9 December 2014

12:58 PM; 100% thick low overcast, 15C (59F), everything is wet in between two significant rain events.

I heard the sound of a wet rattle rattling at the log where four of our telemetered snakes are located and found a small unmarked male in the new green grass – CROR44 (I’ll explain “CROR” below).  This snake is small at 638 mm (25 inches) and 141 g (5 ounces) but has a broken rattle with only two segments.Coo44 rattle 100dpi_4x6 Upon closer examination, this little guy was found to have some fresh and significant trauma to his posterior abdomen and tail area, including a deep penetrating wound at his cloaca (derived from the Latin word for sewer, the cloaca is the single vent that empties the digestive, urinary, and reproductive tracts in lower vertebrates). Since this rattlesnake was about the same size as the unmarked snake I saw but didn’t capture at this log on 15 November (see photo of tail in 2014 Update #13), I compared scale markings on the tail with the photograph and concluded that this is the same rattlesnake. Sometime in the past three weeks, something got a hold of this snake before he could get all the way under the log and injured him severely, as well as pulling off most of his rattle (the rattles are hollow, brittle and easily damaged). Since my study intends to observe and document natural occurrences (and my permits do not authorize interference in the natural processes), I measured and marked this injured snake (no transmitter surgery) and released him under the log. I am doubtful, however, that he will survive, as his abdominal wound looks deep and they do not heal well when they are cold (e.g., over the winter).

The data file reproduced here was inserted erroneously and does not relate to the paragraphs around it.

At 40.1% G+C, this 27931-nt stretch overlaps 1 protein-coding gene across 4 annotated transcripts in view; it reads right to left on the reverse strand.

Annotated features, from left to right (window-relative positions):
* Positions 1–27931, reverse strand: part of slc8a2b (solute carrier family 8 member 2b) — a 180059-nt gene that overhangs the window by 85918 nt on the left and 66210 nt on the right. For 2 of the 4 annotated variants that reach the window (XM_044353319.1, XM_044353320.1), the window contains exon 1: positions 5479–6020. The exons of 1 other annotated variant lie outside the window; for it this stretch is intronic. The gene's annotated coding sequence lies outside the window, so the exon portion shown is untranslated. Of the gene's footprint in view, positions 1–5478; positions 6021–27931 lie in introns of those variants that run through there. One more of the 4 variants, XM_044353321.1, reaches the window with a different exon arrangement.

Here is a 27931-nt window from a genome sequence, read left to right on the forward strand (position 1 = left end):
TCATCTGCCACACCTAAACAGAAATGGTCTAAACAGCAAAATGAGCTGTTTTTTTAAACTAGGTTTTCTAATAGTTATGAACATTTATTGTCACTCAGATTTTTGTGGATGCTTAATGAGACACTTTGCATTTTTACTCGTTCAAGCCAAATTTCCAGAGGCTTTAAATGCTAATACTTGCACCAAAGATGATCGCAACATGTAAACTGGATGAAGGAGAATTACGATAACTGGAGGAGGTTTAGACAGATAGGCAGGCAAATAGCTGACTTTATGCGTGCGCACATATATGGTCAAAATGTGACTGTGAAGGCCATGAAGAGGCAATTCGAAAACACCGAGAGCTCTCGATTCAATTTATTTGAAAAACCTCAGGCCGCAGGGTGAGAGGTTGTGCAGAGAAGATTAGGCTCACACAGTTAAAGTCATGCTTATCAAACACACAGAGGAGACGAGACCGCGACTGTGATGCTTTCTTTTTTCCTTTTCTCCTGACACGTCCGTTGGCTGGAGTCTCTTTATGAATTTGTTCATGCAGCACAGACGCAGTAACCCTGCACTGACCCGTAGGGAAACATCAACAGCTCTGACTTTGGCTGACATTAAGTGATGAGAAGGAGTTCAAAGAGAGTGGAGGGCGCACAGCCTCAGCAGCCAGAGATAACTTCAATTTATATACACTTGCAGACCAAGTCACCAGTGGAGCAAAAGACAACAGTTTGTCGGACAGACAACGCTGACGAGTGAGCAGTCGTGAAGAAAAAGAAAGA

After checking on all of the other telemetered rattlesnakes (none had moved recently), I checked on male #37 on the hillside and found only static at his radio frequency. Given the time of year, the cool weather, and the fact that all other snakes seem to be down for the winter, it is hard to imagine that anything has happened to him. His transmitter has simply failed prematurely, just as the radio in male #36 did a few weeks ago. This is not a common occurance but tends to affect multiple transmitters when it does occur because they were often refurbished from the same batch of batteries. Like male #36, we can only hope to find him in the spring, either around the buildings or courting a telemetered female. I think there’s a good chance of that, though.

An explanation of CROR: Taxonomists and other biologists, at least in the herpetology field, seem to be moving away from the subspecies concept. In giving study animals identifying monikers, we have long used the initials of the genus, species, and subspecies names, plus a number. Thus “Coo36” would be Crotalus (the genus) oreganus (the species) oreganus (the subspecies) number 36 (if he were a southern Pacific rattlesnake, he would be Coh36 for Crotalus oreganus helleri). As taxonomists continue to either lump subspecies together or elevate them to full species status, the numbering convention had to change. So now we are using the first two letters of the genus and the first two letters of the species, so Crotalus oreganus #36 becomes CROR36!

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